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Arch Iran Med. 2014;17(3):0-0.
PMID: 24621360
Scopus id: 84893141856
  Abstract View: 531
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Study Protocol

Levels and Trends of Child and Adult Mortality Rates in the Islamic Republic of Iran, 1990-2013; Protocol of the NASBOD Study

Younes Mohammadi, Mahboubeh Parsaeian, Farshad Farzadfar, Amir Kasaeian, Parinaz Mehdipour, Ali Sheidaei, Anita Mansouri, Sahar Saeedi Moghaddam, Shirin Djalalinia, Mahmood Mahmoudi, Ardeshir Khosravi * , Kamran Yazdani

Abstract

BACKGROUND: Calculation of burden of diseases and risk factors is crucial to set priorities in the health care systems. Nevertheless, the reliable measurement of mortality rates is the main barrier to reach this goal. Unfortunately, in many developing countries the vital registration system (VRS) is either defective or does not exist at all. Consequently, alternative methods have been developed to measure mortality. This study is a subcomponent of NASBOD project, which is currently conducting in Iran. In this study, we aim to calculate incompleteness of the Death Registration System (DRS) and then to estimate levels and trends of child and adult mortality using reliable methods.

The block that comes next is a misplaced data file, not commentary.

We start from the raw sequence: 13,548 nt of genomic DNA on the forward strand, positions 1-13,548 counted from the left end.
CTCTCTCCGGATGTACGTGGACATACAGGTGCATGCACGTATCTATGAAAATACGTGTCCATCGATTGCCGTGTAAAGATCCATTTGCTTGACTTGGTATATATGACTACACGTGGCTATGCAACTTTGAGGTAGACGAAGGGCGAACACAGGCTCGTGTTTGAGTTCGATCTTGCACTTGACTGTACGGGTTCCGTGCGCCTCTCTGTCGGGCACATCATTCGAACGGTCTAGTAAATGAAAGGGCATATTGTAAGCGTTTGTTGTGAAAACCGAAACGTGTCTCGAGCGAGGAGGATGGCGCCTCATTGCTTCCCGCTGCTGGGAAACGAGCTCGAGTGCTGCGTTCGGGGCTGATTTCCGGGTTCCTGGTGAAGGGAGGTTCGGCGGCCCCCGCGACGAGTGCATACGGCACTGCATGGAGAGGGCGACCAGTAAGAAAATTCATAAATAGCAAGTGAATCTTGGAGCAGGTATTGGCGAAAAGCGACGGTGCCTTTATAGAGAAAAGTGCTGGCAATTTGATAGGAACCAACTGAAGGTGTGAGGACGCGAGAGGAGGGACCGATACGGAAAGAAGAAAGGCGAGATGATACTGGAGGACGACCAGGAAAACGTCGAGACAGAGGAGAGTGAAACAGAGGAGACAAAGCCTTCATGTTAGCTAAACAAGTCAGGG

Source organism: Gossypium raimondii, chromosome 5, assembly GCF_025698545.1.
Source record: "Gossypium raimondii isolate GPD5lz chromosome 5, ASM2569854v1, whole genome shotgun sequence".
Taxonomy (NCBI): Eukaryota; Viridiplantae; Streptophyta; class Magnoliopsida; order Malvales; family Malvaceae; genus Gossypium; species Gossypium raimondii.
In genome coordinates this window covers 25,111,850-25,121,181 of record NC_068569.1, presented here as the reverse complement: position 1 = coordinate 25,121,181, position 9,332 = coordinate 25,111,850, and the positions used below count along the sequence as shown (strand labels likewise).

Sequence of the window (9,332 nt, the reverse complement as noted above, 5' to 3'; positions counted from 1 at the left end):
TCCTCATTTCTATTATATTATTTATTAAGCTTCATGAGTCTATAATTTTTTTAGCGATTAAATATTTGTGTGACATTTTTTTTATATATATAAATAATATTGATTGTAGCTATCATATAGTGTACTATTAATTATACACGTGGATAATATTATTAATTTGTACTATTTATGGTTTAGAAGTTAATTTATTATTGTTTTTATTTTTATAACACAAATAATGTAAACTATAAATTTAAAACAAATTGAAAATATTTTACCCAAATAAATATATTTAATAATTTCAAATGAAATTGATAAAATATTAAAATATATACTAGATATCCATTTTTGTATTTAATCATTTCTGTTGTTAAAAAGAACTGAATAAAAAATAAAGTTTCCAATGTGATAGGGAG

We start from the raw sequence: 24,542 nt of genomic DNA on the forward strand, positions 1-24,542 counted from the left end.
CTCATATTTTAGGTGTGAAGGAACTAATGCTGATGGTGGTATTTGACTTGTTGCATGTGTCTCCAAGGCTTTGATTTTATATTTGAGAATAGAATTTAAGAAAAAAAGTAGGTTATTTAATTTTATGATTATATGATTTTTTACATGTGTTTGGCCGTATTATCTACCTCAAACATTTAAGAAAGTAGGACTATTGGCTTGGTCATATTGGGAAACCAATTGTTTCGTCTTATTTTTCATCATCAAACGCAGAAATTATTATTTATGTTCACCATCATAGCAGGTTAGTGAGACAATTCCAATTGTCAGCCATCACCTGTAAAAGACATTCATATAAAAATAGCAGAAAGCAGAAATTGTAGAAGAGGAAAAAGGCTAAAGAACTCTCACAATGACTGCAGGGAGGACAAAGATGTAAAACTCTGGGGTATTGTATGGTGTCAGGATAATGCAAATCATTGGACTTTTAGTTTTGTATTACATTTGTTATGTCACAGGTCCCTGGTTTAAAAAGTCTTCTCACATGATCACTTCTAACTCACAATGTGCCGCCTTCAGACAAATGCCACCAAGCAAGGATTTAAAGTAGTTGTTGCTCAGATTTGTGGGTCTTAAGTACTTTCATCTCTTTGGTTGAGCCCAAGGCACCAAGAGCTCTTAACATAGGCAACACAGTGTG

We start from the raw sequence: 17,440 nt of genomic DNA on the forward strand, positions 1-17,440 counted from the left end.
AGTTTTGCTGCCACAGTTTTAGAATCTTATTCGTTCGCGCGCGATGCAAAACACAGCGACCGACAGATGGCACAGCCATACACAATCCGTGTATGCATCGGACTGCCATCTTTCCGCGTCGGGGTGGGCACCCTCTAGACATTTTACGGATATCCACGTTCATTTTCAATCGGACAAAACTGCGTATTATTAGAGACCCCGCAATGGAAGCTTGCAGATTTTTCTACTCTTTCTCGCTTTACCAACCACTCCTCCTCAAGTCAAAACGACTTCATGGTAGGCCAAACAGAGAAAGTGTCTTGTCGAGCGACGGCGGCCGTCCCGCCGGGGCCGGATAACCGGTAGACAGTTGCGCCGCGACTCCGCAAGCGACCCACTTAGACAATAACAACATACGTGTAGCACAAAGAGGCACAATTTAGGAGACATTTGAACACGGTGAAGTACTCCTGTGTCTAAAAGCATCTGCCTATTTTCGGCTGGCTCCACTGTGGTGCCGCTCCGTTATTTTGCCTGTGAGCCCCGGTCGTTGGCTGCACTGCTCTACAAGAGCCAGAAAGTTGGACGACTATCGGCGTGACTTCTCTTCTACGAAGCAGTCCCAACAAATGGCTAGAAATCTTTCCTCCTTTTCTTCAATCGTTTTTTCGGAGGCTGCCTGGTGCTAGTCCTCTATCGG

METHODS: In order to estimate mortality rates, first, we identify all possible data sources. Then, we calculate incompleteness of child and adult morality separately. For incompleteness of child mortality, we analyze summary birth history data using maternal age cohort and maternal age period methods. Then, we combine these two methods using LOESS regression. However, these estimates are not plausible for some provinces. We use additional information of covariates such as wealth index and years of schooling to make predictions for these provinces using spatio-temporal model. We generate yearly estimates of mortality using Gaussian process regression that covers both sampling and non-sampling errors within uncertainty intervals. By comparing the resulted estimates with mortality rates from DRS, we calculate child mortality incompleteness. For incompleteness of adult mortality, Generalized Growth Balance, Synthetic Extinct Generation and a hybrid of two mentioned methods are used. Afterwards, we combine incompleteness of three methods using GPR, and apply it to correct and adjust the number of deaths.
CONCLUSION: In this study, we develop a conceptual framework to overcome the existing challenges for accurate measuring of mortality rates. The resulting estimates can be used to inform policy-makers about past, current and future mortality rates as a major indicator of health status of a population.

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